On June 11, Goldman Sachs agreed to pay $67m to settle a suit charging the firm and others with colluding to drive down the price of takeovers.
For another firm, paying out tens of millions of dollars to resolve allegations of collusion might provoke an existential crisis. Not for Goldman. The firm did not admit to any wrongdoing and said in a statement: "We're pleased to put the matter behind us."
That seems to sum up how Goldman would like to handle everything related to its role in politics and markets over the last two decades. The rest of us shouldn't be too ready to do so.
To be sure, Goldman Sachs is not solely or even primarily responsible for the 2008 financial crash and the ensuing, worldwide Great Recession. There's plenty of blame to go around.
But as the leading firm on Wall Street before the crash, as the company most entangled in high-level policymaking, as an innovator of overly complicated and socially destructive trading products and schemes, as an orchestrator of financial deregulation, as an enterprise with tentacles extending so far that it has been accused of manipulating aluminum markets, Goldman Sachs surely deserves plenty of blame.
Not for nothing did columnist Matt Taibbi famously call the firm "a great vampire squid wrapped around the face of humanity".
Wall Street has a long list of malefactions for which it must answer. As both the leading firm on Wall Street and a perpetrator of so many abuses, Goldman Sachs can fairly be treated as a stand-in for Wall Street overall. Consider:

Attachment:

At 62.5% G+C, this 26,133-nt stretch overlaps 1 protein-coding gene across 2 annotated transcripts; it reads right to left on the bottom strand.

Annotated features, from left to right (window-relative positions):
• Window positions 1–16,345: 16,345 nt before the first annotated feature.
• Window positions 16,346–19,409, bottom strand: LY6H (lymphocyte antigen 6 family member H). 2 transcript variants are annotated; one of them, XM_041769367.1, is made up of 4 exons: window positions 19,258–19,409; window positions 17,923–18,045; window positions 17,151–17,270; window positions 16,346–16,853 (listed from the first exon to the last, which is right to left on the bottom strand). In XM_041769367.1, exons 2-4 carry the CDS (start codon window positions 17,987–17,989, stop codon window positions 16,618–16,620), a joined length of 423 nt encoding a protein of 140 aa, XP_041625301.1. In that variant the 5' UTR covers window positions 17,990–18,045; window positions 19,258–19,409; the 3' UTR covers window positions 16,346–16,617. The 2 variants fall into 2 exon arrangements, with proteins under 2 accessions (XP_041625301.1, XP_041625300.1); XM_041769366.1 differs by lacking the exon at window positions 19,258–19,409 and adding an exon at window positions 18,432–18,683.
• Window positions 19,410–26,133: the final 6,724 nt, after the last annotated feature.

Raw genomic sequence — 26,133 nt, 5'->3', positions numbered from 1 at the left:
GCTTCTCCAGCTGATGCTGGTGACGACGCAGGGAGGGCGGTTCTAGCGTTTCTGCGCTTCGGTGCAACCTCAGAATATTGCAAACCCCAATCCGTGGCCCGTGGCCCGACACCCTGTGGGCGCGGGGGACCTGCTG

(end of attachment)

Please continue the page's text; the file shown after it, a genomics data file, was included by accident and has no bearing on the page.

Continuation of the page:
- The revolving door: The US government's failure to control Wall Street was due in large part to the fact that Wall Street executives had their hands on the levers of government power. Political contributions and lobbying made a huge difference (totaling more than $5bn in the decade preceding the crash), but the most important factor was that former Wall Street executives filled top government positions - advancing deregulation, going light on enforcement and shaping policy to accelerate the over-financialisation of the economy. Former Goldman employees were pervasive in the Clinton, Bush and Obama administrations - and most notably, filled the key position of US treasury secretary during the Clinton (Robert Rubin) and Bush (Hank Paulson) administrations.
- The drive for deregulation: As treasury secretary, Robert Rubin played a crucial role in stomping on efforts by Commodity Futures Trading Commission Chairman Brooksley Born to regulate financial derivatives. As Goldman CEO, Hank Paulson led the successful investment bank push to overturn a Securities and Exchange rule that limited how much investment banks could rely on borrowed money - a key move that enabled much more reckless activity.
- Market complexity: Goldman has been a key innovator and exploiter of the most complicated and complex financial products - the kinds of financial products about which boosters often claim miraculous returns or social benefits, but which typically are revealed over time to be dangerous for both investors and the stability of the financial system.